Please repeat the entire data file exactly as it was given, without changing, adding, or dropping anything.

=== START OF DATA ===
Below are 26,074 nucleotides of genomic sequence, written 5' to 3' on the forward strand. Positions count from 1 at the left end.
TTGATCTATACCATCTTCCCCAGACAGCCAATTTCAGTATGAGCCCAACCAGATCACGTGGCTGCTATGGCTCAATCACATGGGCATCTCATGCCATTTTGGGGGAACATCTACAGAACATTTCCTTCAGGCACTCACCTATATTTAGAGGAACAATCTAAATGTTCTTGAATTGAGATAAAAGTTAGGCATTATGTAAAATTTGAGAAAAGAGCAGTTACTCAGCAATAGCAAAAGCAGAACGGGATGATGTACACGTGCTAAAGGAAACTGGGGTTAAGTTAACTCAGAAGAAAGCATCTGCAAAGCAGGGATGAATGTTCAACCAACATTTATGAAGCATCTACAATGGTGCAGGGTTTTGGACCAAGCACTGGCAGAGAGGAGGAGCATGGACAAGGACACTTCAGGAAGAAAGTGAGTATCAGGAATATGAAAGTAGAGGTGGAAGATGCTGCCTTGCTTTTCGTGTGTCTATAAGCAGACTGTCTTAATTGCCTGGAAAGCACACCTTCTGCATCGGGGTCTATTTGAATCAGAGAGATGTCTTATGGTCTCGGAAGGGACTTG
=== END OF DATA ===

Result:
Below are 26,074 nucleotides of genomic sequence, written 5' to 3' on the forward strand. Positions count from 1 at the left end.
TTGATCTATACCATCTTCCCCAGACAGCCAATTTCAGTATGAGCCCAACCAGATCACGTGGCTGCTATGGCTCAATCACATGGGCATCTCATGCCATTTTGGGGGAACATCTACAGAACATTTCCTTCAGGCACTCACCTATATTTAGAGGAACAATCTAAATGTTCTTGAATTGAGATAAAAGTTAGGCATTATGTAAAATTTGAGAAAAGAGCAGTTACTCAGCAATAGCAAAAGCAGAACGGGATGATGTACACGTGCTAAAGGAAACTGGGGTTAAGTTAACTCAGAAGAAAGCATCTGCAAAGCAGGGATGAATGTTCAACCAACATTTATGAAGCATCTACAATGGTGCAGGGTTTTGGACCAAGCACTGGCAGAGAGGAGGAGCATGGACAAGGACACTTCAGGAAGAAAGTGAGTATCAGGAATATGAAAGTAGAGGTGGAAGATGCTGCCTTGCTTTTCGTGTGTCTATAAGCAGACTGTCTTAATTGCCTGGAAAGCACACCTTCTGCATCGGGGTCTATTTGAATCAGAGAGATGTCTTATGGTCTCGGAAGGGACTTG